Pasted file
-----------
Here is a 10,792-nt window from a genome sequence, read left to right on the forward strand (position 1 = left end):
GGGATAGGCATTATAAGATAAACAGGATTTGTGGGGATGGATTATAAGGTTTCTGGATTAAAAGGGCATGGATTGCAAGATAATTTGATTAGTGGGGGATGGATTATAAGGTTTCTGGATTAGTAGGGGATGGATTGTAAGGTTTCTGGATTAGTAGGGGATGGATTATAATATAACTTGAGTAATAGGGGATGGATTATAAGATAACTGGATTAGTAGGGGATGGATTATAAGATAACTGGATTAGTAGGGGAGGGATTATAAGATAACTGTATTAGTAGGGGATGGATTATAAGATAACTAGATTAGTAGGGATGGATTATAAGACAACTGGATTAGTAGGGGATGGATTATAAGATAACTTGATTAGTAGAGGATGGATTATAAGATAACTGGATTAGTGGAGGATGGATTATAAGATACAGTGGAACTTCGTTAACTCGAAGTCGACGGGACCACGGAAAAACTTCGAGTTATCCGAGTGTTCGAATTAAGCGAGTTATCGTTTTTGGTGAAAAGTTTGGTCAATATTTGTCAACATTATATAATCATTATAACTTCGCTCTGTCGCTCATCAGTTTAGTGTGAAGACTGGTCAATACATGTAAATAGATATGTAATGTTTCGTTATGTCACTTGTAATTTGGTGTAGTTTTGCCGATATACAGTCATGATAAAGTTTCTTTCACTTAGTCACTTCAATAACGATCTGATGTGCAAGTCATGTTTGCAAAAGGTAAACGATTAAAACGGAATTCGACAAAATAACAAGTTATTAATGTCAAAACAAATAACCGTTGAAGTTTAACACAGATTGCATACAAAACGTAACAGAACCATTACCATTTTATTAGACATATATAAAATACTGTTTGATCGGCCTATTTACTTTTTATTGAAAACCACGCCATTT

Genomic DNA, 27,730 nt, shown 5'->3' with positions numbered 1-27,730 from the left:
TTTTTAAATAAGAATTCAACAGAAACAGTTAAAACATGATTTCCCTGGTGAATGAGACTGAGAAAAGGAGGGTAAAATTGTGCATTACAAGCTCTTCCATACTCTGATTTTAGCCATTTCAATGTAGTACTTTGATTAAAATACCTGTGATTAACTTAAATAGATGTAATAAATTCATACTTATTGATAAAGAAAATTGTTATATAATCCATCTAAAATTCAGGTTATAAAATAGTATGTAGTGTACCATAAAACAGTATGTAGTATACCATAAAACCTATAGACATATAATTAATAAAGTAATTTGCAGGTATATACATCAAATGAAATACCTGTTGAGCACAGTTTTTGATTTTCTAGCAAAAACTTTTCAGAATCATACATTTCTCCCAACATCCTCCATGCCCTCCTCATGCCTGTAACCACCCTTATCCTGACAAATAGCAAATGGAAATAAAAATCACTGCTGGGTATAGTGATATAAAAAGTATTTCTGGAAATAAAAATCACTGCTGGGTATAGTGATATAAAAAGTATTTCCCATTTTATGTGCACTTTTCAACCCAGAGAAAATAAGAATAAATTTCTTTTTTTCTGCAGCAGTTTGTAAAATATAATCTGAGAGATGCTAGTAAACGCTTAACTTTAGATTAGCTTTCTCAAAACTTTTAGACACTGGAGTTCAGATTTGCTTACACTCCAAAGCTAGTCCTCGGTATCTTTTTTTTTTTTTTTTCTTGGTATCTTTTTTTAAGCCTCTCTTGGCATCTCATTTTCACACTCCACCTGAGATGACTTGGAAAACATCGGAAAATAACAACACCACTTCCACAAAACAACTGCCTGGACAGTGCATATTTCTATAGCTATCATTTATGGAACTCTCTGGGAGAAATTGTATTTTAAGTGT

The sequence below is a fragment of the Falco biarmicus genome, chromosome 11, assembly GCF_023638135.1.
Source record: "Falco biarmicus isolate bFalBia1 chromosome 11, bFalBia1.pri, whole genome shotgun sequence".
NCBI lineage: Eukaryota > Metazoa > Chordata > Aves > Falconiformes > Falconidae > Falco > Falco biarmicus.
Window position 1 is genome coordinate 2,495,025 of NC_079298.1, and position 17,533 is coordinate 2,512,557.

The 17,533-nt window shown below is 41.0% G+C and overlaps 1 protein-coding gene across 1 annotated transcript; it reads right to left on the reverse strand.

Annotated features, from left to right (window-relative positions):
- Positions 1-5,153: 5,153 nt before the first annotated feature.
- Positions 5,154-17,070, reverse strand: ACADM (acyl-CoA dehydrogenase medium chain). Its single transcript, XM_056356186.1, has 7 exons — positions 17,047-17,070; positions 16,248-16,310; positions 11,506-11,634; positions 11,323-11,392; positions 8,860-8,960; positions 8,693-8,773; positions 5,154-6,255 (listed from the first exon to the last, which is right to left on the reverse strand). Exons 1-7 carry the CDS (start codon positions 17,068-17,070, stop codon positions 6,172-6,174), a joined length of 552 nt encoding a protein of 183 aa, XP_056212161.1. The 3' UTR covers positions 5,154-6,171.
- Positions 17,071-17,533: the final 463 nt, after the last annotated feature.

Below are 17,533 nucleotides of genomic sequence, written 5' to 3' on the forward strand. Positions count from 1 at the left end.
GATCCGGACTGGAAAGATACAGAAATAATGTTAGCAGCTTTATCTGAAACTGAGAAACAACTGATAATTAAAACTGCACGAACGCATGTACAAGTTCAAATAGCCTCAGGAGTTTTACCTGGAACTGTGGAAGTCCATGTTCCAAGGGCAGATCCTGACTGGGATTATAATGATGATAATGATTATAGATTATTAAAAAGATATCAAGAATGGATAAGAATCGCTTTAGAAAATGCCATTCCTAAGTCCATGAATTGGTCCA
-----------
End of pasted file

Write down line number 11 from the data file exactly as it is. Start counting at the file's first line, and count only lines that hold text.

- Positions 1-5,153: 5,153 nt before the first annotated feature.